The judge told Gold that her anti-vaccine activism wasn't a factor in her sentencing. Cooper said Gold wasn't a "casual bystander" on Jan. 6.
The judge also said Gold's organization has misled supporters into believing her prosecution was politically motivated and trampled on her free speech rights. Cooper called it "unseemly" that America's Frontline Doctors has invoked the Capitol riot in raising money, including for her salary.
"I think that is a real disservice to the true victims of that day," he said.
Gold pleaded guilty in March to entering and remaining in a restricted building, a misdemeanor that carries a maximum sentence of one year in prison.
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More than 800 people have been charged with federal crimes related to the riot at the Capitol. Over 300 of them have pleaded guilty, mostly to misdemeanors, and nearly 200 have been sentenced.
After the riot, Gold told The Washington Post that she followed a crowd into the Capitol, didn't witness any violence and didn't think she was breaking any laws.
"I can certainly speak to the place that I was, and it most emphatically was not a riot," she said. "Where I was, was incredibly peaceful."
But prosecutors say she entered the Capitol immediately after a law enforcement officer was assaulted and dragged to the ground in front of her. Gold also joined a mob that was trying to break into the House chamber and later ignored police commands to leave Statuary Hall so she could finish giving a speech, according to prosecutors.
Prosecutors had recommended 90 days of imprisonment, one year of supervised release and 60 hours of community service for Gold.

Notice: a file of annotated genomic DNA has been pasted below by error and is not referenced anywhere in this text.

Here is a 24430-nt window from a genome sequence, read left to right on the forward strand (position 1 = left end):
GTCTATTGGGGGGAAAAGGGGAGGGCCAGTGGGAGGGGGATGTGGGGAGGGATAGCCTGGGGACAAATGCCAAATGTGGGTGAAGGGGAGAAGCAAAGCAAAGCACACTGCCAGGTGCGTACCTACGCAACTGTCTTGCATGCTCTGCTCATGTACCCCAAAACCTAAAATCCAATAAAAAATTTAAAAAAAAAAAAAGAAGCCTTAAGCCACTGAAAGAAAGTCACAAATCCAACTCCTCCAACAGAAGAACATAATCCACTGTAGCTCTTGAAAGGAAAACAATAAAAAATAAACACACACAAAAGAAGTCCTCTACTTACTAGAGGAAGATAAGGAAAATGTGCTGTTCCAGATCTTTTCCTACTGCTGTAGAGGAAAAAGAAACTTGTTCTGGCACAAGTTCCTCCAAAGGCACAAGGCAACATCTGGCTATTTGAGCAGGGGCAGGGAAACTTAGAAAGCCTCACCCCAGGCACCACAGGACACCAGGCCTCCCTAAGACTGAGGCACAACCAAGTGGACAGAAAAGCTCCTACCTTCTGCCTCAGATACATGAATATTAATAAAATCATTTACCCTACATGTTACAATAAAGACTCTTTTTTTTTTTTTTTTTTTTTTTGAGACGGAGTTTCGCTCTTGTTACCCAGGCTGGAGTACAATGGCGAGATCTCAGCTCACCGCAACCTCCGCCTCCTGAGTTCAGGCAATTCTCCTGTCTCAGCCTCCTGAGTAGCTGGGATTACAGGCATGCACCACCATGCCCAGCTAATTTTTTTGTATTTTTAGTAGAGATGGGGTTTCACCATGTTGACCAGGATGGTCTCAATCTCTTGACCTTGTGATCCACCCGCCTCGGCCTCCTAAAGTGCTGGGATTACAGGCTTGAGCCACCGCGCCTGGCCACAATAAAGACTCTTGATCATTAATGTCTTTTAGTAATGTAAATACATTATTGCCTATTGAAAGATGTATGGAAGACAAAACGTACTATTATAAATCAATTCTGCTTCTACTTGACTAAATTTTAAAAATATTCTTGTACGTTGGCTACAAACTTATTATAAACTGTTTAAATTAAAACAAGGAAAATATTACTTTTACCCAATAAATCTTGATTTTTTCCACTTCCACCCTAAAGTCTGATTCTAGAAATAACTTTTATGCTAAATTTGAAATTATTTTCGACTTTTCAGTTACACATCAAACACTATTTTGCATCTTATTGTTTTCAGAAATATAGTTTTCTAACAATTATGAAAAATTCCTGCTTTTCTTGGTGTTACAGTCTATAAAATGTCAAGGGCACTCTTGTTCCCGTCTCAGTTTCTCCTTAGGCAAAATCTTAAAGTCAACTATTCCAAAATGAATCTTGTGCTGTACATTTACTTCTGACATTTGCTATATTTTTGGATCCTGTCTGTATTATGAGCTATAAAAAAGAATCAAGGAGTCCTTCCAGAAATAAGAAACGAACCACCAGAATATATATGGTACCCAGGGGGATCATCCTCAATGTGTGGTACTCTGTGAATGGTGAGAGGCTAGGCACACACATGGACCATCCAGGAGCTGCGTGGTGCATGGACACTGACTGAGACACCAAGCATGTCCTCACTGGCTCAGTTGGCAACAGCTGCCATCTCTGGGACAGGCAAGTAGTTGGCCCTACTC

Gold spent two days in jail after her January 2021 arrest. Her lawyers had requested a sentence of time served and 60 hours of community service. Gold agreed to pay $500 in restitution.
Prosecutors said Gold hasn't shown remorse or accepted responsibility for her actions. They accused her of trying to profit from her crime, saying America's Frontline Doctors has raised more than $430,000 through its website for her legal expenses.
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"It beggars belief that Gold could have incurred anywhere near $430,000 in costs for her criminal defense: after all, she pleaded guilty — in the face of indisputable, readily identifiable evidence — without filing a single motion," prosecutors wrote in a court filing.
Defense attorney Dickson Young said Gold has paid her lawyers "out of her own pocket." Young said America's Frontline Doctors has kept the donated money for itself.
Gold told the Post that she had traveled to Washington to speak at a "Rally for Health Freedom" on the East side of the Capitol on the afternoon of Jan. 6.
Gold was charged with John Strand, the communications director for America's Frontline Doctors. Prosecutors also described him as Gold's boyfriend.
Strand has pleaded not guilty to the charges again him and has a trial scheduled to start on July 18. Prosecutors say Strand rejected their offer for a plea agreement.
Strand was filming as Gold gave a speech in Statuary Hall about her opposition to coronavirus vaccine mandates and government-imposed lockdowns. After police escorted her out of Statuary Hall, Gold delivered another speech in the Rotunda using a bullhorn while standing on a statue of former President Dwight D. Eisenhower.
Gold and Strand spent nearly an hour inside the Capitol before leaving.
The Medical Board of California's database shows Gold remains licensed to practice medicine in the state. However, Gold's lawyers say the board sent her a letter threatening to revoke her medical license for "an instance of misinformation."
"My reputation has been utterly shredded," Gold said Thursday.
Gold moved from California to Naples, Florida, after her arrest. Defense attorney Kira West said Gold has received threats and travels with a bodyguard.